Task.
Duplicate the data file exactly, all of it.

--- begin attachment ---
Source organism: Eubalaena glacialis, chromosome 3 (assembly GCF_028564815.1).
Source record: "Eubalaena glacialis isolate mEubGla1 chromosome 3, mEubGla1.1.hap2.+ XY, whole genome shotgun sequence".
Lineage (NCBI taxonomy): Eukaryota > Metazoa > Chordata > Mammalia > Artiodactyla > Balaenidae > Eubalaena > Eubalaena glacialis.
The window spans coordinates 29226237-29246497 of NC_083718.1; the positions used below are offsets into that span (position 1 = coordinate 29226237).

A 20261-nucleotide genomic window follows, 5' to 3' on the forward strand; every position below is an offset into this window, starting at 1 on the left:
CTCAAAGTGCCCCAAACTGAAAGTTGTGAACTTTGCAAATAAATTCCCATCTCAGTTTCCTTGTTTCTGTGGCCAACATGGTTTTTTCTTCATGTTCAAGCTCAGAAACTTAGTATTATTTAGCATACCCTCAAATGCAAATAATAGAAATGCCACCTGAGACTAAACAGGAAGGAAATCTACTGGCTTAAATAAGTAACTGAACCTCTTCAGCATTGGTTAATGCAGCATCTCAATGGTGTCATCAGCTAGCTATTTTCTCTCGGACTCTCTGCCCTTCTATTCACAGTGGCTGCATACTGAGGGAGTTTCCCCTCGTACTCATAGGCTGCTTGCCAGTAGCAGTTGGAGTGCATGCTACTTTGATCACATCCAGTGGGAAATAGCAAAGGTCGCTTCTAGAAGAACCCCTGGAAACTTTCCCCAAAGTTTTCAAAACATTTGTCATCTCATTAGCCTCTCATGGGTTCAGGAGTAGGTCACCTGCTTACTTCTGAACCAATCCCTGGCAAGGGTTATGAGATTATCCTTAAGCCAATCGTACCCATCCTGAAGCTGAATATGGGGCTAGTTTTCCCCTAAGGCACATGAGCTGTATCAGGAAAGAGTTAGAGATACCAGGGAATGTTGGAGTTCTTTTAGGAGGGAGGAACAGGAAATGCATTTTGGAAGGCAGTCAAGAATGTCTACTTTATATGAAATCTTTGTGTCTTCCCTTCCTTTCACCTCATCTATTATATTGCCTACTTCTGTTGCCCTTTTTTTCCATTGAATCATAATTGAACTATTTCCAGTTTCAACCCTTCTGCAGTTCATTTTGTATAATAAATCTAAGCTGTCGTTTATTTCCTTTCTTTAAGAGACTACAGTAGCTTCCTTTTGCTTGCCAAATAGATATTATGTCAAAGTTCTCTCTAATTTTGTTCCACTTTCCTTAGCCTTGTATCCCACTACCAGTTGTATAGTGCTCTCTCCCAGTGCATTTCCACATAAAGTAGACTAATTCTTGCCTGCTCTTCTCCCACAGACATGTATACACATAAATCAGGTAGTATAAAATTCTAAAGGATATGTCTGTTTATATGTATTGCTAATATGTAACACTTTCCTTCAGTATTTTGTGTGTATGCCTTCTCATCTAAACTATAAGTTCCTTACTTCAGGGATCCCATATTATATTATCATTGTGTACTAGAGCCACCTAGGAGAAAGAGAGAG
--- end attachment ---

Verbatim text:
Source organism: Eubalaena glacialis, chromosome 3 (assembly GCF_028564815.1).
Source record: "Eubalaena glacialis isolate mEubGla1 chromosome 3, mEubGla1.1.hap2.+ XY, whole genome shotgun sequence".
Lineage (NCBI taxonomy): Eukaryota > Metazoa > Chordata > Mammalia > Artiodactyla > Balaenidae > Eubalaena > Eubalaena glacialis.
The window spans coordinates 29226237-29246497 of NC_083718.1; the positions used below are offsets into that span (position 1 = coordinate 29226237).

A 20261-nucleotide genomic window follows, 5' to 3' on the forward strand; every position below is an offset into this window, starting at 1 on the left:
CTCAAAGTGCCCCAAACTGAAAGTTGTGAACTTTGCAAATAAATTCCCATCTCAGTTTCCTTGTTTCTGTGGCCAACATGGTTTTTTCTTCATGTTCAAGCTCAGAAACTTAGTATTATTTAGCATACCCTCAAATGCAAATAATAGAAATGCCACCTGAGACTAAACAGGAAGGAAATCTACTGGCTTAAATAAGTAACTGAACCTCTTCAGCATTGGTTAATGCAGCATCTCAATGGTGTCATCAGCTAGCTATTTTCTCTCGGACTCTCTGCCCTTCTATTCACAGTGGCTGCATACTGAGGGAGTTTCCCCTCGTACTCATAGGCTGCTTGCCAGTAGCAGTTGGAGTGCATGCTACTTTGATCACATCCAGTGGGAAATAGCAAAGGTCGCTTCTAGAAGAACCCCTGGAAACTTTCCCCAAAGTTTTCAAAACATTTGTCATCTCATTAGCCTCTCATGGGTTCAGGAGTAGGTCACCTGCTTACTTCTGAACCAATCCCTGGCAAGGGTTATGAGATTATCCTTAAGCCAATCGTACCCATCCTGAAGCTGAATATGGGGCTAGTTTTCCCCTAAGGCACATGAGCTGTATCAGGAAAGAGTTAGAGATACCAGGGAATGTTGGAGTTCTTTTAGGAGGGAGGAACAGGAAATGCATTTTGGAAGGCAGTCAAGAATGTCTACTTTATATGAAATCTTTGTGTCTTCCCTTCCTTTCACCTCATCTATTATATTGCCTACTTCTGTTGCCCTTTTTTTCCATTGAATCATAATTGAACTATTTCCAGTTTCAACCCTTCTGCAGTTCATTTTGTATAATAAATCTAAGCTGTCGTTTATTTCCTTTCTTTAAGAGACTACAGTAGCTTCCTTTTGCTTGCCAAATAGATATTATGTCAAAGTTCTCTCTAATTTTGTTCCACTTTCCTTAGCCTTGTATCCCACTACCAGTTGTATAGTGCTCTCTCCCAGTGCATTTCCACATAAAGTAGACTAATTCTTGCCTGCTCTTCTCCCACAGACATGTATACACATAAATCAGGTAGTATAAAATTCTAAAGGATATGTCTGTTTATATGTATTGCTAATATGTAACACTTTCCTTCAGTATTTTGTGTGTATGCCTTCTCATCTAAACTATAAGTTCCTTACTTCAGGGATCCCATATTATATTATCATTGTGTACTAGAGCCACCTAGGAGAAAGAGAGAG